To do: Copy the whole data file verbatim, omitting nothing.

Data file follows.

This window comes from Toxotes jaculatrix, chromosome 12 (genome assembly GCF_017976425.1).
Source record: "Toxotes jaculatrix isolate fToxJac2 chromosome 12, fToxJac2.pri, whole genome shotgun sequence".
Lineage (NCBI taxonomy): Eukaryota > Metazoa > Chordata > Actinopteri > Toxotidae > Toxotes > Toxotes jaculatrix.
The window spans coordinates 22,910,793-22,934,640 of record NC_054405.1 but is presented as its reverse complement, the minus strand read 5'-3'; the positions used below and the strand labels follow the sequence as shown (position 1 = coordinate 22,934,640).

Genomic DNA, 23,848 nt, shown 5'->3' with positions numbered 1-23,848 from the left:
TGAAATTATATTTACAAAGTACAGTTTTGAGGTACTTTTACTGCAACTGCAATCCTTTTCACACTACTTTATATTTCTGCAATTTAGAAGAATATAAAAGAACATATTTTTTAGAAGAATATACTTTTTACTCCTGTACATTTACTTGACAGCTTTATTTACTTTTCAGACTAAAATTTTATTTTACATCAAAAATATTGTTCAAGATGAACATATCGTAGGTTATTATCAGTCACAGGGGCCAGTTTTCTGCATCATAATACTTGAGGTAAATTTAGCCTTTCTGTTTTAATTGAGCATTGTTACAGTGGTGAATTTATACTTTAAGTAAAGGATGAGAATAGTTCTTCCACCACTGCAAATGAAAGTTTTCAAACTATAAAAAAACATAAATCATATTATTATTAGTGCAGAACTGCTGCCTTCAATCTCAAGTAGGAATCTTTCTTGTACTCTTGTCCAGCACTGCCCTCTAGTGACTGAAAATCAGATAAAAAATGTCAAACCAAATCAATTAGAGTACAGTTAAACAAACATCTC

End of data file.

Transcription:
This window comes from Toxotes jaculatrix, chromosome 12 (genome assembly GCF_017976425.1).
Source record: "Toxotes jaculatrix isolate fToxJac2 chromosome 12, fToxJac2.pri, whole genome shotgun sequence".
Lineage (NCBI taxonomy): Eukaryota > Metazoa > Chordata > Actinopteri > Toxotidae > Toxotes > Toxotes jaculatrix.
The window spans coordinates 22,910,793-22,934,640 of record NC_054405.1 but is presented as its reverse complement, the minus strand read 5'-3'; the positions used below and the strand labels follow the sequence as shown (position 1 = coordinate 22,934,640).

Genomic DNA, 23,848 nt, shown 5'->3' with positions numbered 1-23,848 from the left:
TGAAATTATATTTACAAAGTACAGTTTTGAGGTACTTTTACTGCAACTGCAATCCTTTTCACACTACTTTATATTTCTGCAATTTAGAAGAATATAAAAGAACATATTTTTTAGAAGAATATACTTTTTACTCCTGTACATTTACTTGACAGCTTTATTTACTTTTCAGACTAAAATTTTATTTTACATCAAAAATATTGTTCAAGATGAACATATCGTAGGTTATTATCAGTCACAGGGGCCAGTTTTCTGCATCATAATACTTGAGGTAAATTTAGCCTTTCTGTTTTAATTGAGCATTGTTACAGTGGTGAATTTATACTTTAAGTAAAGGATGAGAATAGTTCTTCCACCACTGCAAATGAAAGTTTTCAAACTATAAAAAAACATAAATCATATTATTATTAGTGCAGAACTGCTGCCTTCAATCTCAAGTAGGAATCTTTCTTGTACTCTTGTCCAGCACTGCCCTCTAGTGACTGAAAATCAGATAAAAAATGTCAAACCAAATCAATTAGAGTACAGTTAAACAAACATCTC